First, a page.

Will Reading More Books Make You a Good Trader?

by FX EA Review
Will Reading More Books Make You a Good Trader?

You may hear the famous saying that knowledge is power or the pen is mightier than the sword.  These hold their value in trading to some extent; however, the question at our disposal is whether gaining more understanding of financial markets is harmful to you or not. 

Humans are complex organisms, and our brains are wired to handle any information and process it accordingly. It can be taxing for the mind to go through so much learning while storing it inside the hippocampus. Our article will discuss the probable outcomes of having too much trading knowledge by reading books.

Where can more knowledge be destructive?

Reading books is one way to consider filling up your knowledge tank. We can indeed access information from all corners of the Internet with ease. Let us look at the possible ways where more trading knowledge can be destructive.

Analysis paralysis

As the name indicates, analysis paralysis is where a trader cannot manage their thoughts as different emotions freeze them. You may link this to psychology, but a considerable amount of trading knowledge can also contribute to the underlying cause. 

A trader who has a high awareness will think of various scenarios when there is only one in reality. His strategy will be screaming buy, while, on the other, the trade will seem like a short.

A trader who likes to enter a long trade based on price actions plus bullish engulfing patterns is met by resistance with his other idea.

Image 1. A trader who likes to enter a long trade based on price actions plus bullish engulfing patterns is met by resistance with his other idea. The RSI indicator still hasn’t crossed below 20, which would confirm that the market is oversold. The market leaves without the trader who has missed on the opportunity to extensive complications or knowledge.

Switching plans

Investors overloaded with trading knowledge constantly shift themselves from one plan to another as they cannot guess which one is perfect. They go over all the different strategies and buy courses from all sorts of investors, whereas in trading, sticking to your original theme is the only quick way to succeed. Financial institutions suggest spending at least 10,000 hours on mastering your craft.

No profitability

You can not witness a trader who admits remembering or reading hundreds of books and showing verified results. Participants who reach out to prop firms for understanding the phenomenon of trading are constantly advised to master a single craft and stick to it for a lifetime. You can only achieve profitability by keeping little yet precise information on trading.

An act of losers

It is an act of losers scrambling everywhere to find details about trading. However, the information is never enough as they search books, websites, etc.

When should you know that you have enough knowledge for trading?

As a trader working at a beginner level sticking to the original methodology from a single reputable website will be enough to fill your brain with everything that trading demands. A good mentor can also help in this regard as he will stop you from poking here and there. To save you from margin calls, let us say sticking to demo trading is the best option.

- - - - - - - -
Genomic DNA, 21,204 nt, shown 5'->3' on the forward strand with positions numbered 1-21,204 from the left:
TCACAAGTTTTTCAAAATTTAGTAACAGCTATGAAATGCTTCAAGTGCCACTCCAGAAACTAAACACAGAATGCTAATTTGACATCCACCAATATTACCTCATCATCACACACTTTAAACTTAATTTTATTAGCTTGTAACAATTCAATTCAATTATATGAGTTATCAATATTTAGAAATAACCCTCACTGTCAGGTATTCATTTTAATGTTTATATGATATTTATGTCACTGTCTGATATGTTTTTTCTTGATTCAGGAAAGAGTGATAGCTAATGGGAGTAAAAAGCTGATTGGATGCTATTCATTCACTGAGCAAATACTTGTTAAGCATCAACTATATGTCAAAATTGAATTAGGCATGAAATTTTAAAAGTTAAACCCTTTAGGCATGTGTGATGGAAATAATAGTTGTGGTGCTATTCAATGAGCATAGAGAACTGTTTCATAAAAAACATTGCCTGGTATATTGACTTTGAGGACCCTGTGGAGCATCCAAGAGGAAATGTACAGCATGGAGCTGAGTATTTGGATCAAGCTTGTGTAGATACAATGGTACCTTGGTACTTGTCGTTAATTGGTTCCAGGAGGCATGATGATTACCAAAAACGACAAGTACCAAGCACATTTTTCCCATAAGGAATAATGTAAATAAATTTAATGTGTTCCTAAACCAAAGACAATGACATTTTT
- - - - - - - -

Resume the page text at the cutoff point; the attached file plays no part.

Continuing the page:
It is easier for amateurs and professionals to control their thirst for knowledge as they have already experienced trading success. They also realize that they can beat the market with virtually any possible strategy by managing their risks and mindset.

A few books that you should read

The following trading books can help you keep your knowledge at bay. With them, you can ensure that you do not exceed in the learning portion. 

  • Trading in the Zone. One of the most famous books of all time to manage your psychology by Mark Douglas. It will maximize your state of mind and help you become consistent as a good mindset constitutes 80% of trading.
  • Market Wizards. The book features interviews with top traders in the industry, including  Bruce Kovner, Richard Dennis, Paul Tudor Jones, Michel Steinhardt, Ed Seykota, Marty Schwartz, Tom Baldwin, etc. You will become a much better trader by reading how current millionaires and billionaires made their way towards trading success.
  • Technical Analysis of the Financial Markets: A Comprehensive Guide to Trading Methods and Applications. Any trader who wants to develop a sound understanding of technical analysis and read charts better takes a good read at the best option from John J. Murphy. 
  • Reminiscences of a Stock Operator. If you’d like a good read on how the market makers made money back in the 1900s, the book is for you. The Seattle Times states the book as “The most entertaining book written on investing is Reminiscences of a Stock Operator, by Edwin Lefèvre, first published in 1923.”
  • Trade Your Way to Financial Freedom. Finally, the book by Van K. Tharp comes with a good amount of advice on trading that helps investors develop their methodologies. You will also get insight into risk management. 

While these are our recommendations, you can also find more reads on the Internet that will answer your questions. 

End of the line

Reading hundreds of books to develop trading knowledge is a mistake of novice traders. Profiting in the financial markets is possible with a handful of rules to manage your risk and mind. A good trader can capitalize on opportunities by limiting the number of tools at his disposal. 

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